Linux installs on Apple hardware used to be plagued by driver problems. Whether it was getting the trackpad to work properly, finding drivers for Apple’s wireless cards (hint: they’re largely Broadcomm devices), or getting the built-in camera to actually turn on, it used to be a real pain. I can happily report that in Ubuntu 12.04 all of that headache is gone. If you do have problems though, check the Ubuntu community documentation for your model of Mac.
After your install is complete and after you’ve set up an account, you’ll get a notification that there are “restricted” drivers and software that you can install. By “restricted,” Ubuntu means that the drivers work but they’re not open source—so if you’re interested in living a fully open-source life, you’ll want to avoid them. We’re more interested in functionality than ideology (at least right now), so go ahead and install them all. You’ll get updated drivers for your wireless card, your camera, your Ethernet adapter, and more.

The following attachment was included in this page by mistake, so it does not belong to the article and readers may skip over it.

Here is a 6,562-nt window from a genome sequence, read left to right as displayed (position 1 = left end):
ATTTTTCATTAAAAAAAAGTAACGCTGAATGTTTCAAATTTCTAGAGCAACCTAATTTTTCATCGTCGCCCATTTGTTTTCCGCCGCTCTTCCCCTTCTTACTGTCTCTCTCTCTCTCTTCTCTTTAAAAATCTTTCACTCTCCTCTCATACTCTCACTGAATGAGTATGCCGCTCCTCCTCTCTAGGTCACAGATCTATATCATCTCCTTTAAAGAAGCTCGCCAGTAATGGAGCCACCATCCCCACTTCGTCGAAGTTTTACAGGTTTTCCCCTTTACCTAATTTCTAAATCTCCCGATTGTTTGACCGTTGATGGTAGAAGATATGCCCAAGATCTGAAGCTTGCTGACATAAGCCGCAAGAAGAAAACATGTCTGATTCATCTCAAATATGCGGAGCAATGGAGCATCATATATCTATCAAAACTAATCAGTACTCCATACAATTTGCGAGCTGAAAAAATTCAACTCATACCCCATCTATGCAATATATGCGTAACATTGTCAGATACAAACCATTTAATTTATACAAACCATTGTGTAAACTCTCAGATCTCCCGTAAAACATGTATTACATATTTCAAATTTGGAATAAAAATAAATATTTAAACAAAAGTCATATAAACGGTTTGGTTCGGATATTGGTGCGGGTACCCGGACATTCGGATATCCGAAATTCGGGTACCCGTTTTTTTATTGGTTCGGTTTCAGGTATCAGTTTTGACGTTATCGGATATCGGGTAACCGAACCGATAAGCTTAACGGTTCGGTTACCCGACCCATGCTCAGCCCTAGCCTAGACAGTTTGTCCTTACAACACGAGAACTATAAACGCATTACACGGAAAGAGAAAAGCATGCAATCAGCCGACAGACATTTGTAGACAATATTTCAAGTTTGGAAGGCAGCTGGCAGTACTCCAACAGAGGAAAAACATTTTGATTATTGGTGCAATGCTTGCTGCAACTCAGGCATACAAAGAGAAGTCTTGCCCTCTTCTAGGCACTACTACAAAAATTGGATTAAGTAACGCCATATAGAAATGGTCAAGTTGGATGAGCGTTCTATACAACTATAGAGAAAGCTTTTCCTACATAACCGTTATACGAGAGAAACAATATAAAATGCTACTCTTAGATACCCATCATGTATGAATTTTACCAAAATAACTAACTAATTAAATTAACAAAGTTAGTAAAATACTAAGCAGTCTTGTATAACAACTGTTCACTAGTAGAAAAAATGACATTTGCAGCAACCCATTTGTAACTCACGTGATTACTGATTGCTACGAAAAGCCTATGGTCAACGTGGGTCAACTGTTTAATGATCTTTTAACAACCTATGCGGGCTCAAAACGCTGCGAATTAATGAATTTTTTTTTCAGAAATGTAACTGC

Next, fire up the Ubuntu Software Center. If it hasn’t prompted you by now to the dozens of system software updates you have available, it will now. Let it download and update your system software. You may need to reboot, but I didn’t—the updates took a while, but it was quick and painless. When all of your drivers are installed and your OS is up to date, you’re ready to get to work.
Let rEFIt Fix Your Partition Tables
According to Ubuntu’s Mactel installation guide, there’s a bug in the Ubuntu installer that can cause boot problems after installing and cause problems booting into OS X or Ubuntu. Thankfully, it’s an easy fix for rEFIt, you just have to boot into rEFIt’s partition tool and check. Here’s how:
- Reboot your Mac. When rEFIt appears, select the “Partition Tool” from the startup menu.
- The tool will load automatically. In most cases, rEFIt will notice the problem, and ask you for permission to sync your partition tables. Type “Y.”
- The process takes a couple of seconds, but when it’s finished, shut down your Mac. rEFIt hasn’t read the new partition tables yet, so if you try to boot into anything at this stage, your Mac will hang.
- Start your Mac again, and pick your preferred OS. If you enter the Partition Tool again, you’ll see a notification that your partition tables are in sync.
Now here’s the catch: If the rEFIt partition tool tells you that the tables are out of sync but doesn’t offer to fix them, or if you see another strange error message, head over to this section of the Ubuntu install guide and scroll down to “Fix Your Partition Tables” for a breakdown of what you should do for each type of error.